$8.50 and worth every penny.
Our Entrees at JINYA
One of the diners in our party ordered the Spicy Creamy Vegan Ramen bowl. This was the first entree to come out on our visit (and all of them came out in a very reasonable amount of time.)
While I didn’t try this entree, personally, my friend said that the vegetable broth used in this bowl is one of the main appealing parts to him.
This bowl also features tofu as a main component, so if you don’t like tofu, you may want to pass on this item. Personally, I enjoy tofu, so I’ll be giving this bowl a try on a future visit. It’s $12.
The other three members of our party (myself included) ordered the Sprouting Up Ramen bowl, which I understand is one of JINYA’s most popular offerings. This was everything I hoped it would be.
The broth is absolutely perfect. Loaded with flavor, but not too salty. The noodles, which are made in-house, had excellent texture and even a nice little bit of snap to each bite. Chopping up the the half seasoned egg that came in my bowl made the broth even creamier.
The pork chashu medallions were wonderfully marbled and full of flavor. After having a few of their menu items with this pork chashu in it, I’ve got to say it: I’m a fan. I’ve honestly never enjoyed Brussels sprouts more than the way they served in the bowl of ramen, too.
Other Things I Noticed About JINYA
Quality of Materials
Honestly, these ramen bowls are so large that most people will have a portion of their meal left to take home. 3 of the 4 diners in our party requested take home containers, and we were given sturdy paper bowls with tight fitting lids. As weird as it seems to talk about “take home” dinnerware, I feel like JINYA’s is of high enough quality that it’s worth bringing up.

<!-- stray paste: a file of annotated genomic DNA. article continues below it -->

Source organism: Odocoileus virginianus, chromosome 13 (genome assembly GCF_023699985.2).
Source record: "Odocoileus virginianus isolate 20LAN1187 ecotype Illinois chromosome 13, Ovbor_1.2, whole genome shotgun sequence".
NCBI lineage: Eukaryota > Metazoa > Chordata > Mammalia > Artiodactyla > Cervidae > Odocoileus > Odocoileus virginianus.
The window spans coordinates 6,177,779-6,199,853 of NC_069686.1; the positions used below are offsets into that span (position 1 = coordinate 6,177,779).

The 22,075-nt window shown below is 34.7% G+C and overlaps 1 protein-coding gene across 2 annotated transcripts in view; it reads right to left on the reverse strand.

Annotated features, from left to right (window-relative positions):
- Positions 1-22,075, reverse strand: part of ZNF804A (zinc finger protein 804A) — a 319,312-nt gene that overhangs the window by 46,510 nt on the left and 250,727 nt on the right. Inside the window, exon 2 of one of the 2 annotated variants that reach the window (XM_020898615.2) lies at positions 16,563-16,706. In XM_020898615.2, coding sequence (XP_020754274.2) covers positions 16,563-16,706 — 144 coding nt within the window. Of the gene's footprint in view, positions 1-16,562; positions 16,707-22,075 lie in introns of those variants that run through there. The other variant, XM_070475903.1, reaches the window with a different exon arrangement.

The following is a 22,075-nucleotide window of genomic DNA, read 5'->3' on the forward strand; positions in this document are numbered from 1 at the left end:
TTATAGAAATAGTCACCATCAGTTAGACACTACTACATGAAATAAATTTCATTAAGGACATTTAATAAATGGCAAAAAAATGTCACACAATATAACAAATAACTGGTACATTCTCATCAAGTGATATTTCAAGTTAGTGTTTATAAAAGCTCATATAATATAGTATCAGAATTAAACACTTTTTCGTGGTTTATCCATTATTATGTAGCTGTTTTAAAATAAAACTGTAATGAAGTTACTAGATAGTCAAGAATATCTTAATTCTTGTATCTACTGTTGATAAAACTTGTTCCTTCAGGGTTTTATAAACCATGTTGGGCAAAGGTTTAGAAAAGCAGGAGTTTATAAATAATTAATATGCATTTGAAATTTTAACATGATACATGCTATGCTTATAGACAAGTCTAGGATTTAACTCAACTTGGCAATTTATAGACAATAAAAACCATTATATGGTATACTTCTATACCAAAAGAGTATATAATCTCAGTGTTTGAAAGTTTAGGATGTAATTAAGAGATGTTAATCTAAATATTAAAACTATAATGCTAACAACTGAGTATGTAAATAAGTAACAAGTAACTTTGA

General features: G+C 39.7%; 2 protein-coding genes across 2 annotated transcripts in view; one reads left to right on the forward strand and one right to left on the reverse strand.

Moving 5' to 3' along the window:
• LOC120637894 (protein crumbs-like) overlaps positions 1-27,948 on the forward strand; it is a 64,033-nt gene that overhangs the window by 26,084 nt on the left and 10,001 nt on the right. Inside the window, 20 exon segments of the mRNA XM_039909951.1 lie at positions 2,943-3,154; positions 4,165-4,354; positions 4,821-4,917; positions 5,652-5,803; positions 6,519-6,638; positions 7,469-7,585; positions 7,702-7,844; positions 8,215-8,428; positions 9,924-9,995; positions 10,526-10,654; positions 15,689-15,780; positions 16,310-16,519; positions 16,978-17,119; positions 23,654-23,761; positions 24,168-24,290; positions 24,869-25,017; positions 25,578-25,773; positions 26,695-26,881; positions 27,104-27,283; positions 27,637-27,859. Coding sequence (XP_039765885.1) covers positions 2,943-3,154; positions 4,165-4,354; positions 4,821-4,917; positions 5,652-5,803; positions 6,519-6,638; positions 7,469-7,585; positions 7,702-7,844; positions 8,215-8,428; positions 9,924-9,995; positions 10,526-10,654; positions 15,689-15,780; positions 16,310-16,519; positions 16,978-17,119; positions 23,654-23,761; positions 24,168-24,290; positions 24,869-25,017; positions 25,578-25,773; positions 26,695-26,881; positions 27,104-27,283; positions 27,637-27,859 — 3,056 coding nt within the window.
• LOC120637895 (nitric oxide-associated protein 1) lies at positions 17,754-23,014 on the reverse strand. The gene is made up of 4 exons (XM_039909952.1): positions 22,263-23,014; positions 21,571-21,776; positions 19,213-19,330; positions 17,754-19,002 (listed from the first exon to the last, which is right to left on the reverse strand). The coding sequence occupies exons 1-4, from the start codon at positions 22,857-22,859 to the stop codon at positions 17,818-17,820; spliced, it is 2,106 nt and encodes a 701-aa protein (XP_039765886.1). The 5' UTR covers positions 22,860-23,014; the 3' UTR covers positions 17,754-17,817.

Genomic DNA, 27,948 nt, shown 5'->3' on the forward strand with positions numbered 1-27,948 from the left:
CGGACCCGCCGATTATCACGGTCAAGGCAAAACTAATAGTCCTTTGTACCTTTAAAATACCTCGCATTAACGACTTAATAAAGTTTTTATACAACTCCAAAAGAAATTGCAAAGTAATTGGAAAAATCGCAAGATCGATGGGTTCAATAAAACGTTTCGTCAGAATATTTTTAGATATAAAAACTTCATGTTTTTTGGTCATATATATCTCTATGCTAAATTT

I really think this is just another sign of how this restaurant does business.
Portion Size vs. Price
The portion sizes — particularly with the ramen noodles themselves — were satisfactory. You’re certainly not going to be walking out of this place feeling like you got ripped off.
Quality of Customer Service
As I said earlier, our server was professional, friendly, and knowledgeable. He was able to make recommendations, when we asked, without hesitation. There wasn’t a single second where I felt like he was giving us too much or too little attention.
I always say that’s a sign of an skilled server.
Speed of Service
Every course of our meal (and the drinks) came out in a perfectly reasonable amount of time. The restaurant seemed moderately busy, but the staff showed no signs of having trouble keeping up.
Presentation of the dishes
I’m not a huge snob about presentation, but when a restaurant does it well, it’s worth noting. Well, really, when a restaurant does it poorly, that’s worth noting, too, but that’s neither here nor there.
JINYA knocks this out of the park. Each dish looks as great as it tastes. That seems to be a common thread among Japanese restaurants.
As if their national success wasn’t enough of an indicator of how JINYA will fare in Downtown Tulsa, I’ll go ahead and say that I think they’ll have no problem becoming one of the major staples of downtown dining.
I’m definitely going to be back soon — I’m actually excited to take other people here that haven’t been here before!